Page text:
- Austin vs. RHP: 9-for-34 (.264) with three homers
- Austin vs. non-Marco Estrada RHP: 6-for-29 (.216) with no homers and 46.9% strikeouts
Austin had the two-homer game against Estrada in the opening series and he took him deep this past weekend too and hey, those games and those homers count. They helped the Yankees win. (The Yankees actually lost both Estrada games, but not because of Austin.) The point is Austin’s early season numbers against righties are skewed. Estrada is a finesse guy who doesn’t crack 90 mph often. Righties with velocity have given Austin a hard time.
As good as Austin has been, his roster spot very well might be in jeopardy once Bird returns in a few weeks. If he slows down at all, especially while seeing more time against righties, the Yankees could go back to the original plan and stash him in Triple-A. Austin is going to have to maintain this pace to force the Yankees to keep him on the roster. A great performance in early April won’t have an impact come roster decision time in mid-to-late May.
3. The Yankees are carrying eight relievers. It seems Drury is expected back reasonably soon — again, he’s tentatively scheduled to begin a minor league rehab assignment Wednesday — and when he does return, the Yankees do not necessarily have to send down Andujar or Torres (or Torreyes). They can send down a reliever. Maybe Jonathan Holder, maybe Domingo German, maybe the recently acquired A.J. Cole. A reliever. Doesn’t matter which one.
By time Drury returns the Yankees will be approaching the end of his 18 games in 18 days stretch, and once this stretch ends, the Yankees will have four off-days in the next two and a half weeks. Carrying an extra reliever may no longer be necessary. Demote a reliever, activate Drury, and the Yankees are rolling with a seven-man bullpen and four-man bench. Crazy idea, I know. But it just might work.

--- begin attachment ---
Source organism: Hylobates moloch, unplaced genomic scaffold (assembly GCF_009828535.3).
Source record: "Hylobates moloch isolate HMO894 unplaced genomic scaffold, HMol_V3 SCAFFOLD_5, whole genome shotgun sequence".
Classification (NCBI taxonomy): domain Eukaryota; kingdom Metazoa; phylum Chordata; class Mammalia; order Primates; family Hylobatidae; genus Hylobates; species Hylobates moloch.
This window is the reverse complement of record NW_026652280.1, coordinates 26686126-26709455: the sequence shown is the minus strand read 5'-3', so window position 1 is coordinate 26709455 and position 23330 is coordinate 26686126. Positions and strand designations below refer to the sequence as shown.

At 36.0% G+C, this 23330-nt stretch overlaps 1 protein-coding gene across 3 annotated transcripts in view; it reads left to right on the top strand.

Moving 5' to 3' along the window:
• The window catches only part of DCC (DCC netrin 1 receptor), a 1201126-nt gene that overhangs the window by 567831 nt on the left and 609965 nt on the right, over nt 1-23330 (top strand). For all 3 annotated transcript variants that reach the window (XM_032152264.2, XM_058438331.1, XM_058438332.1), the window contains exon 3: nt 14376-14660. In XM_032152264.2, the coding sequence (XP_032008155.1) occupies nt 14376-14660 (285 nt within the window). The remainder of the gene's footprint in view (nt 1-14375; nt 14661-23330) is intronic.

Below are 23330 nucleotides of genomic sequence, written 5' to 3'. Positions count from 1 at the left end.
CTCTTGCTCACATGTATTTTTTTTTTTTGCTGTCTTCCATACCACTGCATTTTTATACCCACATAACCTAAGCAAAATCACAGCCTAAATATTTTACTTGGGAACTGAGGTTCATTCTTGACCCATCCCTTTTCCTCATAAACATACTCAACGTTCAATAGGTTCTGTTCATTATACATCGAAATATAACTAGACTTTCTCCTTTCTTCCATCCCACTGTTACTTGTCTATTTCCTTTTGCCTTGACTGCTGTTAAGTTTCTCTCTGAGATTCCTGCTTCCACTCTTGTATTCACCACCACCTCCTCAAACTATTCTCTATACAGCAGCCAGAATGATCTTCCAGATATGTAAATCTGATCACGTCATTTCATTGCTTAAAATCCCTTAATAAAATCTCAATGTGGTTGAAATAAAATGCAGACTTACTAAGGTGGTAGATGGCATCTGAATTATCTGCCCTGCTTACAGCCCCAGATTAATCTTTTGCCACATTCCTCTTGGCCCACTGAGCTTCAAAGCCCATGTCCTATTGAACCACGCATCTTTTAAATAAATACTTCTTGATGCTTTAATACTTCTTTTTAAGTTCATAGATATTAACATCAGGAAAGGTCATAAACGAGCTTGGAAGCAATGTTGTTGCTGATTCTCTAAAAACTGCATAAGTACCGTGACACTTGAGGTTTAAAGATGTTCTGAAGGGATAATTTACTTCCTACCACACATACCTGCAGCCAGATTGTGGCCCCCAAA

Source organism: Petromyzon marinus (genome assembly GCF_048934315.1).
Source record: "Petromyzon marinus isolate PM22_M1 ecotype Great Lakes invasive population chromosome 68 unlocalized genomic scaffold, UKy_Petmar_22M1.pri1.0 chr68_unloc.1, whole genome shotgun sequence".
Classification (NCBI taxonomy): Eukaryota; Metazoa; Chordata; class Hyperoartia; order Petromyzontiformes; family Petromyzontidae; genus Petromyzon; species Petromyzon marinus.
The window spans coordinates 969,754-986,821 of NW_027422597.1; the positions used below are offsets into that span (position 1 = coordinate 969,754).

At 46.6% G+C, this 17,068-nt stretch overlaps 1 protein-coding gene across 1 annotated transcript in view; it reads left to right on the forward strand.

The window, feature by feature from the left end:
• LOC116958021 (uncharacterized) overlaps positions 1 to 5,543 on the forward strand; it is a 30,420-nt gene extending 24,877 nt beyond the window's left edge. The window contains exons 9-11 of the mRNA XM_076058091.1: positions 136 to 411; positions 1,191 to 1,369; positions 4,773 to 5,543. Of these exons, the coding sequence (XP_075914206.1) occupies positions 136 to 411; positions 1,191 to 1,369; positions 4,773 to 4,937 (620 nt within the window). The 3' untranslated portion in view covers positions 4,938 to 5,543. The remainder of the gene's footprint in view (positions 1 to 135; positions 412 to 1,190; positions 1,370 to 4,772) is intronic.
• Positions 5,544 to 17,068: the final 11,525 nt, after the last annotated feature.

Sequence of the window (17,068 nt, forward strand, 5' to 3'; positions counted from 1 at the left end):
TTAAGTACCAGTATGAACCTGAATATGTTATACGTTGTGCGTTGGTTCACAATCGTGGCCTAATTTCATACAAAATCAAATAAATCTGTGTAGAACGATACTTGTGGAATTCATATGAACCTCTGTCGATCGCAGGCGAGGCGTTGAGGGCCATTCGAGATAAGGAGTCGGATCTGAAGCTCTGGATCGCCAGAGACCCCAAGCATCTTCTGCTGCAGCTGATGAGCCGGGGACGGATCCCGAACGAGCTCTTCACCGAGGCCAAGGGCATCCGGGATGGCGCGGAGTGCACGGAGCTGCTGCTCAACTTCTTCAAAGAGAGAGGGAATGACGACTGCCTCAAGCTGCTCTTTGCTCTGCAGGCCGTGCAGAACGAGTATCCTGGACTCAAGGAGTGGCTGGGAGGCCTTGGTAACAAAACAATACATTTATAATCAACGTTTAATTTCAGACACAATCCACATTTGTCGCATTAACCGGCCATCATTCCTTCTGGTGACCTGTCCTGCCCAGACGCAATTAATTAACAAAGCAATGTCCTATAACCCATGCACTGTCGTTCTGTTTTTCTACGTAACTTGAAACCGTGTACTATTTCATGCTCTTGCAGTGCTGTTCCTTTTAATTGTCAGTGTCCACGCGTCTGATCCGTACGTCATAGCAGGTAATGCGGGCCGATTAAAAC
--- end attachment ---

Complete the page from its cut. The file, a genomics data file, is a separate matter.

Fitting Drury onto the roster won’t be a problem. Divvying up the playing time? That’s another matter. That’s something Aaron Boone and the Yankees will have to figure out. Perhaps that means moving Torres and Walker around, and maybe even Drury as well. He’s played second base and the corner outfield spots in the past. I know this much: However the playing time gets distributed, fans won’t be happy. Some who isn’t playing should be. Such is life.
4. This will all work itself out. As a wise man once said. Remember when the Yankees had too many outfielders in Spring Training, then Jace Peterson and Shane Robinson started the 9th, 10th, and 11th games of the regular season in the outfield? The infield logjam will work itself out like that. The Yankees appear to have too many bodies for two few infield spots, then, before you know it, Peterson will be starting at third base or something.
Does it look like the Yankees will have to make some tough infield decisions once Drury and Bird return? Yes, absolutely. Andujar and Austin have played well, Torres is a top prospect who deserves a long look, Bird and Drury have a chance to be really good, and Walker’s track record is tough to ignore. It might take some creativity to get everyone playing time, but having too many good players is never a problem. And besides, baseball has a way of making sure too much of anything never lasts.